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back to article Cell phone supercomputing II: in the flesh

In a recent blog, I wrote how tiny ARM-based compute nodes were assembled into a 16-way cluster and displayed at the recently concluded SC09 supercomputing conference. The nodes were put together by Plugcomputer.org and contain a single 1.2GHz Marvell Sheeva Processor (ARM compatible), 512MB RAM, 512MB flash, and one each …

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Linux

Nerd toy.

Cool.

Just in time for Christmas.

Dammit, I want one, but the wife will probably kill me if I get yet another box.

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Cell phone grid?

Ok now for someone to work out how to create a grid computer by running workloads on ACTUAL mobile phones. <just send a text saying 'include me in' to SETI at Phone...>

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Very cool

Stick a web interface and a USB HDD on it and you have the perfect overnight download box to get around usage caps etc. Dare say it would make a reasonable wee SMTP box etc.

I likey.

Updates as and when, please.

Steven R

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RE: Very cool

You can't see it overly well in the video, but the cluster's management node was an EEE PC running a web frontend with Ganglia to show the load on the system. In addition, a USB HD was attached to the 17th plug to be used as an NFS filesystem to the rest of the cluster.

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I've got one of these

It's actually a Kirkwood processor, not a Sheeva --- SheevaPlug is the name of the dev kit.

I run my entire home server off one. That's all my email, including spam filtering, my firewall to the outside world, my website, an IMAP server, my DNS server, my backup server, and my remote ssh box for doing batch operations. It even runs Java. It's all based off a home-made SSD made out of a RAID array of USB keys and runs Debian Linux. Yes, geek heaven.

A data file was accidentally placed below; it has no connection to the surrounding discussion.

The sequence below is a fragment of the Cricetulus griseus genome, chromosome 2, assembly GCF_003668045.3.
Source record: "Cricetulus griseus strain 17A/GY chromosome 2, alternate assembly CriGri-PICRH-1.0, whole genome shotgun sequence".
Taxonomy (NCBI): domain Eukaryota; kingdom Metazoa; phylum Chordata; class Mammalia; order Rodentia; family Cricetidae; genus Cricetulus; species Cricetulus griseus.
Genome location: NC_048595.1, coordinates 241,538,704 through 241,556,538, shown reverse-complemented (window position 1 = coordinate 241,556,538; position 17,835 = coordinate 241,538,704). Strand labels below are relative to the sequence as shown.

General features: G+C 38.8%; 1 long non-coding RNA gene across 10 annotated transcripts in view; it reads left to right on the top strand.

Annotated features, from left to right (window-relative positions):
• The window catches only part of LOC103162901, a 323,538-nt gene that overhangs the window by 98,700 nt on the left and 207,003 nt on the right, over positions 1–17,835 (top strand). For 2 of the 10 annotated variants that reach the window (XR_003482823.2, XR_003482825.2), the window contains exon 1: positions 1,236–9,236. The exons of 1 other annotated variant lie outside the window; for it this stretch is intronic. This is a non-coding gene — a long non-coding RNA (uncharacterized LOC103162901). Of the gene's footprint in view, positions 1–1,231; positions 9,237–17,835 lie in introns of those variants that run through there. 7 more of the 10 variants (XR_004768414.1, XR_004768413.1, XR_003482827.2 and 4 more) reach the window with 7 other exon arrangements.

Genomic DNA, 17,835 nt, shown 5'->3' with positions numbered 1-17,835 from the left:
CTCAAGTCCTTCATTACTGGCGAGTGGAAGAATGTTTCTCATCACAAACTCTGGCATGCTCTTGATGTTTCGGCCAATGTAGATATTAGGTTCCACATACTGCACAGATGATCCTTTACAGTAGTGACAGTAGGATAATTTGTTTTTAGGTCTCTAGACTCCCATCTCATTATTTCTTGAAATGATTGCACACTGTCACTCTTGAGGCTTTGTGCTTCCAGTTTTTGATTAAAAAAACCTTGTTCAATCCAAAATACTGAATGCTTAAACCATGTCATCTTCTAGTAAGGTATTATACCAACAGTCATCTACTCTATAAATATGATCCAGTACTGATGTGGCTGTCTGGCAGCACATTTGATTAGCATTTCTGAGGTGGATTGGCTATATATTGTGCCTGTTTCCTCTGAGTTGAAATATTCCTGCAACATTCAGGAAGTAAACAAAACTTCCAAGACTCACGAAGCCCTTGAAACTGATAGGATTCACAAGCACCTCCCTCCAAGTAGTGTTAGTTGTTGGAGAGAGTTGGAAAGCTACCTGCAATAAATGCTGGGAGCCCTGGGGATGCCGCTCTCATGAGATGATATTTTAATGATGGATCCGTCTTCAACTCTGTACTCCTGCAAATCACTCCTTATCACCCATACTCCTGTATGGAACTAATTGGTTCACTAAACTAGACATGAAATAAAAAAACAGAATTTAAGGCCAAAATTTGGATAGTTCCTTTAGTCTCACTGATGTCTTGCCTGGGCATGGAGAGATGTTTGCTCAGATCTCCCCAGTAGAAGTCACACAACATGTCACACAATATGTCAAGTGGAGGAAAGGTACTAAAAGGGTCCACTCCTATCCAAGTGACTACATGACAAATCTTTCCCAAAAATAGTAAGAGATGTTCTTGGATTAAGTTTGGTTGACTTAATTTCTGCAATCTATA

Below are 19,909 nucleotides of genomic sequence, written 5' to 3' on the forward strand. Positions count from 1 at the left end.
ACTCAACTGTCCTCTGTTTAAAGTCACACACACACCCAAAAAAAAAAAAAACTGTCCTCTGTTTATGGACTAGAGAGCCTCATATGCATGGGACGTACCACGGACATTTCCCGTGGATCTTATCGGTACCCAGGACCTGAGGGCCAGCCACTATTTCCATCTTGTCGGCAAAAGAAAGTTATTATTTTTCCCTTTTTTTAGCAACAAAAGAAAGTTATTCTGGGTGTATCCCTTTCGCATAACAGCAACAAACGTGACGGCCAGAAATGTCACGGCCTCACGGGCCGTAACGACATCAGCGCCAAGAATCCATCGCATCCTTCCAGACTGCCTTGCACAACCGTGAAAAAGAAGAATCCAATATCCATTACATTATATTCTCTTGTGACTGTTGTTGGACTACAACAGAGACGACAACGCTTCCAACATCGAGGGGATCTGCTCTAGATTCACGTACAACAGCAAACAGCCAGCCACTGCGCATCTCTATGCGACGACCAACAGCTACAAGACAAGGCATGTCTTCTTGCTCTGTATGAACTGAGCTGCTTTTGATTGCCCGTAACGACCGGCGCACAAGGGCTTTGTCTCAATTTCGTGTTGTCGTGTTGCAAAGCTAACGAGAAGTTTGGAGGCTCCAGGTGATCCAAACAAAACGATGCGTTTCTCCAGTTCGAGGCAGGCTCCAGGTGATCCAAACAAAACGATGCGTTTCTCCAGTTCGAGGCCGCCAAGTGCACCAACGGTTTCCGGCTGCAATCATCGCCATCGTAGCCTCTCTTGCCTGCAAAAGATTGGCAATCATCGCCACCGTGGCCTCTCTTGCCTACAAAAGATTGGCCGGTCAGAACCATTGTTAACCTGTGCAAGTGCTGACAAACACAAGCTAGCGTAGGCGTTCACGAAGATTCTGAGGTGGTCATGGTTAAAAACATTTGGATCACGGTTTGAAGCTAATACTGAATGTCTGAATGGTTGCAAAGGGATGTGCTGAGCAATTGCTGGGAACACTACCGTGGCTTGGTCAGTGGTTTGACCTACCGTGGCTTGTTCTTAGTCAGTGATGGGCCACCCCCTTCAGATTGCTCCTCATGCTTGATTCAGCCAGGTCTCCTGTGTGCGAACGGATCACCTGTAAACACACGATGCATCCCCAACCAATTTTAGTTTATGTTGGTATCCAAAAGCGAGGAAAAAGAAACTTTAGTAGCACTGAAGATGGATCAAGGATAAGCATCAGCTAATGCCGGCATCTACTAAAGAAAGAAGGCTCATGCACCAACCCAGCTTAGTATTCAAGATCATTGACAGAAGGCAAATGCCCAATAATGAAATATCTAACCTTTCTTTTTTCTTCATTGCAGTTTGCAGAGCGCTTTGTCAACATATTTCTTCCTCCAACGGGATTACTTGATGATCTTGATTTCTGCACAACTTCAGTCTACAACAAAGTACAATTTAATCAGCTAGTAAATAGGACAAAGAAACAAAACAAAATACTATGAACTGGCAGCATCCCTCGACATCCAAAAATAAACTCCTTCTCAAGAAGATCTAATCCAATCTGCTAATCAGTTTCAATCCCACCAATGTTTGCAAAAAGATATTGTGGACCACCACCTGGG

But it's also totally silent, and the whole setup cost about 170 quid --- 70 quid for the SheevaPlug dev kit, and 100 for the USB storage. Yes, unlike most pieces of development hardware, the SheevaPlug is actually *cheap*!

If you're interested in low-performance computing I can highly recommend one. Marvell also make a more expensive version with more ports --- including VGA and eSATA --- which is more suitable for actual use, but the SheevaPlug is astonishingly functional as is.

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A few clarifications

I just wanted to reply and mention a few things about the plug cluster (as a member of the team that got it working). We had a total of 17 sheevaplugs (16 compute nodes and 1 storage node with a USB attached storage) all being managed by an EEE PC 901. All of the nodes in the cluster were running in diskless mode (their root filesystems being served via NFS from the management node). The display on the EEE was showing the output of ganglia monitoring the system as we were running tests across the system. While we didn't have cpu-intensive jobs (or applications) we were running the Intel MPI Benchmark suite, which showed quite well that the systems were able to handle an MPI load effectively and correctly (the suite was run continuously over the course of the week and reported no errors during that time).

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@Threar and D Given

FYI guys, I'm currently looking *very* seriously at this now - especially now I see it can run Twonkymedia, apparently. I wonder how it handls Fuppes or PS3 Media Server...?

To be honest, if I was working right now I'd be buying one *now*. I'm currently unemployed, but even then, I'm thnking about forgoing the cigs for a few weeks to get this.

Very, very cool tech. Love it - good work, Threar and friends.

Steven R

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